Thursday, April 29, 2010

South Trinity: HWY 36 to Hyampom--Day Two: Sulfur Glade Creek to Hyampom

In case you haven't read the day one description it is here

The sun rose to the beach about 8:00, coaxing me from my heavy slumber.  It was damp and dewey, Ed claimed he saw some frost, but I must've slept through it.

In the morning I spent about an hour walking around on the enormous flat where we camped.  This area burned during 2008, and is beginning to revegetate nicely.  Upon returning from my jaunt, Ed was in his drysuit, with drybags packed and looking eager to go...

Recap on the camping situation:
Once you are past the river-spirit community a couple of miles (houses on both banks, suspension bridge) good camping is abundant.  I'm not sure exactly where we camped but we passed a gigantic flat and creek on river left that must've been sulfur glade creek, and I'd reckon we made it past there about another mile and a half.
The many enormous campsites are essentially deltas created by the monster floods during 1964.  Widespread logging of steep slopes and road-building practices (e.g. using too small sized culverts) led to enormous hillslope failures (landslides) that poured millions upon millions of yards of sediment into the South Trinity watershed.  This resulted in the "filling" of many pools and the "raising" of the river-bed.  Today, the system is still working all of this sediment through, though sediment inputs from human causes and the naturally soft coastal geology continue to contribute ample supply, keeping the system in stasis (impaired).  The salmon runs have been impacted as a result, but hey, there's tons of great camping!

Putting back on the water, and our stick gauge  
This put us about 17 miles into the 25-mile section and meant we would have ample time for scouting and portaging in the Hyampom Gorge.

After paddling for only an hour in the morning we reached Oak Flat and Butter Creek shortly thereafter.  Houses start coming into view, and the canyon opens up.  Butter Creek is the best take-out (unless you know landowners) for people who wish to avoid the gorge.  Taking out here requires an extra half-hour of driving time (St. Johns Road off Hyampom Rd), and it is a short steep hike up to the road (20 yards).  Nonetheless, this may still be less effort than lining/portaging rafts and kayaks through the rocky gorge downstream.  The gradient picks up slightly, and a couple of swift miles bring you to the gorge, which rises abruptly.  There is a large flat (Winton Flat) on the left upstream of the gorge, where we took a nice lunchbreak in the shade, put the elbow pads back on, and hydrated up.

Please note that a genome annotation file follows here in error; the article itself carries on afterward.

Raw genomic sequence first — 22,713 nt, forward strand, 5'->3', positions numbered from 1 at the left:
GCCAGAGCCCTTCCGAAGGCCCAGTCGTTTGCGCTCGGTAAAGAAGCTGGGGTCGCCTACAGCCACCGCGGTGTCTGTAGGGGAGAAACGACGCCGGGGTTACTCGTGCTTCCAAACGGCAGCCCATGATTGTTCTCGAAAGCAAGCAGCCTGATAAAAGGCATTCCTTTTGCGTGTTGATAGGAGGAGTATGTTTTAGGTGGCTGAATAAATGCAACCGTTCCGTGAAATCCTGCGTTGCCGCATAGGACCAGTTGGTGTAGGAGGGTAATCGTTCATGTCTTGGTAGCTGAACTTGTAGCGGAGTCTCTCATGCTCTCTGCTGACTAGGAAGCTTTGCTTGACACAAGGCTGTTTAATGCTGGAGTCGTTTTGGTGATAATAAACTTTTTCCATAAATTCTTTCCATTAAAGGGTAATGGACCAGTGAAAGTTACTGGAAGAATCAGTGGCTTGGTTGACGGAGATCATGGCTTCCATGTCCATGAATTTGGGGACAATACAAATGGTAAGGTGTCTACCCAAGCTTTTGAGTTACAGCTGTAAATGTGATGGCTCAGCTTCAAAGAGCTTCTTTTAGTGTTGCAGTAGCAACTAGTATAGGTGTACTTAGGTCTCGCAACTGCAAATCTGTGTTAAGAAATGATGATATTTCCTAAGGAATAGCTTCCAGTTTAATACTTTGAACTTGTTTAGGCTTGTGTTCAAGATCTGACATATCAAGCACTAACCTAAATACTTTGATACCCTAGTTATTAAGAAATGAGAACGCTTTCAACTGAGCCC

Ed chilling on a beach where there was a goose-egg...We saw several nesting goose pairs.

Ed Scouting the Gorge

I was fortunate enough to get to snorkel this stretch of river, during the summer while doing a fish count.  I had already seen the ugly sieves and nasty pockets, and was happily looking forward to the portage on river left, which had an easy to catch eddy at our flow.  We took a good long scout on the right, however, and marvelled at the beauty of the nastiness.

I like the gi-normous undercut Limestone wall on river right, though taking this photo put me on an uncomfortably precarious slab above a man-eating crack in the wall.

The river forces its way through this notch, with a hidden mystery rock right in the middle, and head-hunting undercut on the right.

After pouring through one more VW Bus eating sieve, the gradient suddenly lets up and fun rapids follow for the next several miles.  The portage was really not that bad, though it was over large, uneven boulders for about 150 yards.  Here is the view, standing above another uncomfortable spot.

The fun continues downstream.

Eventually we reached another big class V rapid that we both fired off.  It had a fun double boof-entry to a ramp that ended with a crazy curler that you rode back to the left (of a sieve).  Ed styled the line, and I followed with a very not smooth line, catching every eddy and barely riding the curl to the left of a smooth rock, which I got a good look at.  I took a video of Ed, and should have it up soon.

A typical off-line consequence

More fun class III-IV continued for about a mile before it tapered off.  As quickly as the gorge began, it tapers off into the Hyampom Valley, with one final display of splendor as you pass an enormous limestone wall.

Two miles of flatwater brings you to the take-out, on the river left side about 1/4 mile upstream of the bridge in Hyampom.  Here you will find a big flat area where you can drive right to the river.  We, however, took out at the bridge, which was not such easy access.

Considering the easy access, high quality of scenery, wilderness and whitewater, likelihood of good flows combining with sunny spring weather and amazing campsites...I'd give the South Fork a definite 4.5 out of 5 stars.  There were certainly some nasty spots to avoid, but the river is generally quite forgiving with plenty of eddies for scouting and fairly easy portaging.  I'll venture to say that a crew of confident class IV boaters would probably make it down this run with maybe 2-3 portages in Klondike Mine, and another 2 in the Hyampom Gorge.